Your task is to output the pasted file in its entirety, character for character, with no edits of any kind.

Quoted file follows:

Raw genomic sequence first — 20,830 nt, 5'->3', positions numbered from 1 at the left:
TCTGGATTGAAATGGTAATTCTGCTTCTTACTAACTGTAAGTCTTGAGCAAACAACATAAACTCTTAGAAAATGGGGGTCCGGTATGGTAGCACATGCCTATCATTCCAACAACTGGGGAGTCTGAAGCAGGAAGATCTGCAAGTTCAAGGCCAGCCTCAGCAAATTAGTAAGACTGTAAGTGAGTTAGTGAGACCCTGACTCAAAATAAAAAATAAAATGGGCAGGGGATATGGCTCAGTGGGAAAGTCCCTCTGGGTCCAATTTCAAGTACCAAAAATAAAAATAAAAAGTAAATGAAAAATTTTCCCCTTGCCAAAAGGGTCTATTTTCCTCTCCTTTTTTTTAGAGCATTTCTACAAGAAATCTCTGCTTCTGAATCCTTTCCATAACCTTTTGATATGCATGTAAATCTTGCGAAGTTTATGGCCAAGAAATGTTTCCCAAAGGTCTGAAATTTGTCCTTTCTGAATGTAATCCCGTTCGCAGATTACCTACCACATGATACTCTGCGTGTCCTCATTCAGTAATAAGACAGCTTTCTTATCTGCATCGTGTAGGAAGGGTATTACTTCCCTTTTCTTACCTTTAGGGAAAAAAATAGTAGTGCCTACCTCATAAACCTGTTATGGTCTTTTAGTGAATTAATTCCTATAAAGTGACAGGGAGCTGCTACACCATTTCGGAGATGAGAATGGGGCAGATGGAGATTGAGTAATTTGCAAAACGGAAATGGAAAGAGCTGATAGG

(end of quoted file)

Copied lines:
Raw genomic sequence first — 20,830 nt, 5'->3', positions numbered from 1 at the left:
TCTGGATTGAAATGGTAATTCTGCTTCTTACTAACTGTAAGTCTTGAGCAAACAACATAAACTCTTAGAAAATGGGGGTCCGGTATGGTAGCACATGCCTATCATTCCAACAACTGGGGAGTCTGAAGCAGGAAGATCTGCAAGTTCAAGGCCAGCCTCAGCAAATTAGTAAGACTGTAAGTGAGTTAGTGAGACCCTGACTCAAAATAAAAAATAAAATGGGCAGGGGATATGGCTCAGTGGGAAAGTCCCTCTGGGTCCAATTTCAAGTACCAAAAATAAAAATAAAAAGTAAATGAAAAATTTTCCCCTTGCCAAAAGGGTCTATTTTCCTCTCCTTTTTTTTAGAGCATTTCTACAAGAAATCTCTGCTTCTGAATCCTTTCCATAACCTTTTGATATGCATGTAAATCTTGCGAAGTTTATGGCCAAGAAATGTTTCCCAAAGGTCTGAAATTTGTCCTTTCTGAATGTAATCCCGTTCGCAGATTACCTACCACATGATACTCTGCGTGTCCTCATTCAGTAATAAGACAGCTTTCTTATCTGCATCGTGTAGGAAGGGTATTACTTCCCTTTTCTTACCTTTAGGGAAAAAAATAGTAGTGCCTACCTCATAAACCTGTTATGGTCTTTTAGTGAATTAATTCCTATAAAGTGACAGGGAGCTGCTACACCATTTCGGAGATGAGAATGGGGCAGATGGAGATTGAGTAATTTGCAAAACGGAAATGGAAAGAGCTGATAGG